‘Use the Brainport region to develop your own ‘European’ chips. Otherwise, we are too dependent on the rest of the world.’ That is the message of a heavy delegation of speakers, including the Minister of Economic Affairs, during the opening of the academic year at the Eindhoven University of Technology (TU/e).
While the outside is teeming with seeking first-year students, the academic year opened in the Atlas building on the TU/e campus on Monday by an EU Commissioner, the Minister of Economic Affairs, and the CEO of ASML. The heavy delegation draws attention to an important issue. “We need to become more independent in the production of chips in Europe. With the current tensions in the world between the US and China, many things can go wrong. Our chips are now mainly produced in Taiwan. If something goes wrong there, the consequences are incalculable,” says Robert-Jan Smits, TU/e president.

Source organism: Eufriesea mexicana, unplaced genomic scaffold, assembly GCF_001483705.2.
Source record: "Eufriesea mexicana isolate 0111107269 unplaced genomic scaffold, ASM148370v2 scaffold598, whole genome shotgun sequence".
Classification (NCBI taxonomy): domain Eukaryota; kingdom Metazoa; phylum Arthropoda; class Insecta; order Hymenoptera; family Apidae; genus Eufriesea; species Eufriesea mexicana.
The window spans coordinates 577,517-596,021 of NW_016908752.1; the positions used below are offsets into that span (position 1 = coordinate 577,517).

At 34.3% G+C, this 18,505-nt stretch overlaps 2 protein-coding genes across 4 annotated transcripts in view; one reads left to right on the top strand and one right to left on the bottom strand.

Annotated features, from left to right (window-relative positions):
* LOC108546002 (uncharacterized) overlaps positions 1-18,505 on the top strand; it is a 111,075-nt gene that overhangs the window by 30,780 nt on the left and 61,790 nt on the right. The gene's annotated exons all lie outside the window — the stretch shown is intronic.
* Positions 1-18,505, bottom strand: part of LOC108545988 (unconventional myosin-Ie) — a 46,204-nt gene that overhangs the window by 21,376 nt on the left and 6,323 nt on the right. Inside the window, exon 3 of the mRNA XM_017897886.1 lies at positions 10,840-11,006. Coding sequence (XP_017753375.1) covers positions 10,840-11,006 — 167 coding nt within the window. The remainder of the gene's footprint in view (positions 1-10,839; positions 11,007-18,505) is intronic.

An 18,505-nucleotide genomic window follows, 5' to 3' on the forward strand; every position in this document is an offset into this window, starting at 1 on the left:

The Brainport region must play an essential role in this process. Investments must be made in factories and technology, but above all, well-trained people. Several students at the TU/e may play a vital role in producing Europe’s own chips. Because in addition to investments in technology and factories, well-trained people are the most important thing.
“Investments must mainly be made in talent. The university has been asked to supply many more educated people. That is why it is important that we can grow”, added Smits.
To realize such ambitions, more money is needed from the Netherlands and Europe. That’s the clear message with the opening of the academic year.
“The investments will make the city more vibrant. Housing and green cover will increase, and so will jobs. Many older people in Eindhoven have experienced redundancies at Philips and DAF. Those people know, having a good job is one of the most important things”.
Translated by: Seetha